Malaga is said to have more museums than any other city in Andalucia. And ever since the opening of a major museum dedicated to Malaga-born Picasso, this lively port city has been enjoying something of a cultural renaissance, but it has long had much to offer.
The town beach is attractive, sandy and long, dotted with beach bars serving ‘traditional espeto' sardines cooked outdoors - delicious. Back in town, there are Moorish tearooms to linger in and numerous tapas bars to compare and contrast - some are the finest to be found in Andalucia.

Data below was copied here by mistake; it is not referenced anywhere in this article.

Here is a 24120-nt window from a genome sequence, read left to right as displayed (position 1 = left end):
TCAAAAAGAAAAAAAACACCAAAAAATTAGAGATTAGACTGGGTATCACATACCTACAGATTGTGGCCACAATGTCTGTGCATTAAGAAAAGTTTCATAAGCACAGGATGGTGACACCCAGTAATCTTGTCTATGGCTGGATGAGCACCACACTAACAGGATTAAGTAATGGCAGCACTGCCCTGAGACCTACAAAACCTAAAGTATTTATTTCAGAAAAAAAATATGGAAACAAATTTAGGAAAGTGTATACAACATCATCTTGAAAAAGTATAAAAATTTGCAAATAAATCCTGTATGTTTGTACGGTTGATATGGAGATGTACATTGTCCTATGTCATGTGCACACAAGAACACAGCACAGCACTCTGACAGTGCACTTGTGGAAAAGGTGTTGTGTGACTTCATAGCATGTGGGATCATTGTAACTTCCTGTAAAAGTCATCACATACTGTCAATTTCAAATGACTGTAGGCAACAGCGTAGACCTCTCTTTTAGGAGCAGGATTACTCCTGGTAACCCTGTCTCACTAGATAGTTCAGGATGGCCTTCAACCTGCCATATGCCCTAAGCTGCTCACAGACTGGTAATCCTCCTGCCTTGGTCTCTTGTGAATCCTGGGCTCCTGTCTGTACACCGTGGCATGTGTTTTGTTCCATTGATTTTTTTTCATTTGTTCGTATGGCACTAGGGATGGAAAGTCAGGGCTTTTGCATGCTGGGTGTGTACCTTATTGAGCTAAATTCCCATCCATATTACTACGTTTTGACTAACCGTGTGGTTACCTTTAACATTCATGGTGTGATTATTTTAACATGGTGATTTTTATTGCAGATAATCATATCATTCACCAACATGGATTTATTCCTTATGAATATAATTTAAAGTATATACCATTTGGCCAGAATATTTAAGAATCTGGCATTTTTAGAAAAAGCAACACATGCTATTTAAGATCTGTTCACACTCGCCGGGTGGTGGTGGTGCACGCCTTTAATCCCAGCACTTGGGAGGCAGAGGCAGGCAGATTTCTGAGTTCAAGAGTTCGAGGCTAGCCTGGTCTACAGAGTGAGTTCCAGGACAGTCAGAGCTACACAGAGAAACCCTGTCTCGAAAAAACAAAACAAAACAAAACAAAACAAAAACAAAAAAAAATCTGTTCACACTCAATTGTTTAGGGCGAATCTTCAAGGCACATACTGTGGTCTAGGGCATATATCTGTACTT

The historical centre with its grand cathedral is rather fine too, a jumble of narrow streets and ochre buildings. At night, everything explodes into life for hours and hours - Malaga's great bars stay open long into the night. At the top of the hill overlooking it all as it has done for centuries, sits the Moorish castle of Gibralfaro, known for being besieged for three long and bloody months by the Catholic Monarchs Ferdinand and Isabella.